The Washington State Liquor and Cannabis Board (LCB) has released data regarding its enforcement actions between Sept. 2014 and early July.
The data shows that the LCB has been involved in more than 4,500 enforcement actions with licensed recreational marijuana facilities.
The term ‘enforcement action’ can be misleading. Such actions aren’t always related to rule-breaking. They may simply be standard regulatory outreach measures, such as licensing inspections.
According to LCB reports, 65% of the enforcement actions were phone calls and premises checks, while 13% were license inspections. Just 12% were related to complaints against businesses.
In other cases, these actions are initiated by complaints and can result in penalties against the company. The LCB penalized 143 firms 274 times in the 10-month period beginning in September. The most common violation was a failure to establish or maintain “traceability of inventory.”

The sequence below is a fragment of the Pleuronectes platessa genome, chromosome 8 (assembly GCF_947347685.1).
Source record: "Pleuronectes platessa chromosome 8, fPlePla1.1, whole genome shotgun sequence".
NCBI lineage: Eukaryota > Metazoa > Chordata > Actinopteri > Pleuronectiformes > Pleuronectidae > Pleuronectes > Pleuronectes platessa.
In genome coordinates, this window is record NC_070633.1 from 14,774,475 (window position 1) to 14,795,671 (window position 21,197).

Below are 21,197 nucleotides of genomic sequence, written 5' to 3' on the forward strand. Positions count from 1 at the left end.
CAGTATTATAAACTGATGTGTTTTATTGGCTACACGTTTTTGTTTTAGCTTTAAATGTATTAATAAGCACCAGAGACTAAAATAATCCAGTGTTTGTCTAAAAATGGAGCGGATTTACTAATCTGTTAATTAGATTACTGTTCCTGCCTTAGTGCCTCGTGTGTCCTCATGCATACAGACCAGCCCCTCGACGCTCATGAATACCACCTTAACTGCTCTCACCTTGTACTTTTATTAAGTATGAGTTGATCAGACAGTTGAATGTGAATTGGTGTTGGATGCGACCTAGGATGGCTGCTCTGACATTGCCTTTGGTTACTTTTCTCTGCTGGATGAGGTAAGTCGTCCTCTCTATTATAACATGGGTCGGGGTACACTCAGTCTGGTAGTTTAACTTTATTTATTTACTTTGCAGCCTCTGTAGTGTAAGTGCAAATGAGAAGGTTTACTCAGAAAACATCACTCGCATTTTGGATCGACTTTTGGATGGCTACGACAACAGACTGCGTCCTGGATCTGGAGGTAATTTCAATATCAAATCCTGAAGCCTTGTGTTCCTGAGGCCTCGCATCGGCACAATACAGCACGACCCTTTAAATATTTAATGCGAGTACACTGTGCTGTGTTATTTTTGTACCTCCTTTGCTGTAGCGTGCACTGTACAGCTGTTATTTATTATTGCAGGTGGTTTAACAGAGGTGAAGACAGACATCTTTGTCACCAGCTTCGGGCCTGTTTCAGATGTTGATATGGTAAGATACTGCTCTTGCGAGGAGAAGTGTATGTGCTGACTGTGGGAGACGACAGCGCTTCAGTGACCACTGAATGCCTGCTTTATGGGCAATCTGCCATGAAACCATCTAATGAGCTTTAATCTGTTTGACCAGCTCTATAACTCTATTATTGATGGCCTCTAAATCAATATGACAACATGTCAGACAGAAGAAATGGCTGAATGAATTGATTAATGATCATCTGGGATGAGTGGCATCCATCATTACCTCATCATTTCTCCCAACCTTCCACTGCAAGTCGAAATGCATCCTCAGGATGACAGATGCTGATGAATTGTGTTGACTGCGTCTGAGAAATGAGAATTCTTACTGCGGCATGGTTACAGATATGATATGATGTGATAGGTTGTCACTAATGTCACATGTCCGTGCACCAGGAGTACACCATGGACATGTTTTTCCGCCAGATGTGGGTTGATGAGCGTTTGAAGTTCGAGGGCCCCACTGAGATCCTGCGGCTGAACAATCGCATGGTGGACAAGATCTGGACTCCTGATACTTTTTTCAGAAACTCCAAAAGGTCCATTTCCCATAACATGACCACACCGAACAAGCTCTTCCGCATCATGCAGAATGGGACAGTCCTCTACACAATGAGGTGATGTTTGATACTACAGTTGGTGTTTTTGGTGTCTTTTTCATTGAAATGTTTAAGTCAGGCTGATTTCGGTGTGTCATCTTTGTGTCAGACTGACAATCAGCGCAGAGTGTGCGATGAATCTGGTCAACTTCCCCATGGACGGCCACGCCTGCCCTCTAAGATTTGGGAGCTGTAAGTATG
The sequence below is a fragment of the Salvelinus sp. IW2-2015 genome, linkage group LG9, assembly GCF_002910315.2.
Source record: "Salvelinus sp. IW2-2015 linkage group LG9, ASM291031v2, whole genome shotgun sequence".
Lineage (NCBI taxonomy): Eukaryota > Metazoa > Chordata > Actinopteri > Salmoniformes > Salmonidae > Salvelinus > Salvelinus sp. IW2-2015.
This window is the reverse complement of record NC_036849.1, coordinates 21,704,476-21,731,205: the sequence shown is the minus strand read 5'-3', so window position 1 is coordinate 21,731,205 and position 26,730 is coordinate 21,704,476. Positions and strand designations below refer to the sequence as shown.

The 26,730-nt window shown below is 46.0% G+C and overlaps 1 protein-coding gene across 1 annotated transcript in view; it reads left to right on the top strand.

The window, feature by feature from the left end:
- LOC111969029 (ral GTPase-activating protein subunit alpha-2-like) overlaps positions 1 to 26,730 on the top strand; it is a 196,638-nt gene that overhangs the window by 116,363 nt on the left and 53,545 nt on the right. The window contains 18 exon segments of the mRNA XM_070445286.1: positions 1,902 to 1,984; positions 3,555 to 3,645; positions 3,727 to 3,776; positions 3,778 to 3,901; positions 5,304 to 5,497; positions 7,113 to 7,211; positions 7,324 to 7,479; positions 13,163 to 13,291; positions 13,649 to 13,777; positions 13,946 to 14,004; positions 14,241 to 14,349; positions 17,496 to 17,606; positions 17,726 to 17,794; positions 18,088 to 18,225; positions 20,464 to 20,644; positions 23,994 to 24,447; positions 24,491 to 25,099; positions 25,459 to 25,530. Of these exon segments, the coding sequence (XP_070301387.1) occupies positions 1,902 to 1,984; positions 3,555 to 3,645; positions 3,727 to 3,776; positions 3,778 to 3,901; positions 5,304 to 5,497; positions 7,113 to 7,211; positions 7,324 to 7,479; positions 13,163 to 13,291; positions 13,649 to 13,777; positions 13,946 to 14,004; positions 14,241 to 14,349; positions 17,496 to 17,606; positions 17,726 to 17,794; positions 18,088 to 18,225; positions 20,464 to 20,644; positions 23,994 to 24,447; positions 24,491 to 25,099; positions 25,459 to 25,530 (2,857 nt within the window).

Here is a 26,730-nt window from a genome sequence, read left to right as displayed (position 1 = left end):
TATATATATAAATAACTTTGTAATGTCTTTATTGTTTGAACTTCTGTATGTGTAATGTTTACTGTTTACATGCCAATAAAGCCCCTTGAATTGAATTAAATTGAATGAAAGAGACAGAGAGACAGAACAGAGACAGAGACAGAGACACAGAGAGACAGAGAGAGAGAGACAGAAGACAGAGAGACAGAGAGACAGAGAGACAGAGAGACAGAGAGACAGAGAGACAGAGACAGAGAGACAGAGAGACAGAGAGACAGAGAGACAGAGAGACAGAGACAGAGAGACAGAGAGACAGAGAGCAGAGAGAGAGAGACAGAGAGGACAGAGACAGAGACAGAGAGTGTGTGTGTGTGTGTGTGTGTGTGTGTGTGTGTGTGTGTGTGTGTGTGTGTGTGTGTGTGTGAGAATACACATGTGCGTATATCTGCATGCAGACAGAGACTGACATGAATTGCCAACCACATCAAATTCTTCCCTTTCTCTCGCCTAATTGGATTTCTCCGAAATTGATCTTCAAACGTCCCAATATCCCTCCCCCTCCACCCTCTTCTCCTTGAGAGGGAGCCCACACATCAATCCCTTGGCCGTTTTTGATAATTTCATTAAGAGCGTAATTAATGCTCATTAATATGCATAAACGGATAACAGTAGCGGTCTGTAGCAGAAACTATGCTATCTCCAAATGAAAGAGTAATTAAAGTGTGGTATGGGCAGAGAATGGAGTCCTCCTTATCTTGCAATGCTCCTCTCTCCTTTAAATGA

Among the 274 violations, 57% involved fines, which ranged from $500 to $5,000.
Ryan Agnew, a cannabis attorney based in Seattle, says that “the vast majority of these [violations] are not willful disobedience; people are just trying to figure things out.”
For instance, producers and processors didn’t know they were required to test extractions twice: once upon the completion of extraction, and again after infusing edibles and topicals or converting extractions to cartridges.
“That particular requirement wasn’t discovered until businesses started receiving violations for not testing twice,” said Agnew.
All this is normal for an industry still finding its footing, and the number of violations should decrease in the coming months. Of course, Jon Hofer, the principal at RMMC Consulting, which works with firms in the industry, notes that “figuring [things] out as you go in this industry isn’t really healthy to do.”
Photo Credit: Dave Dugdale
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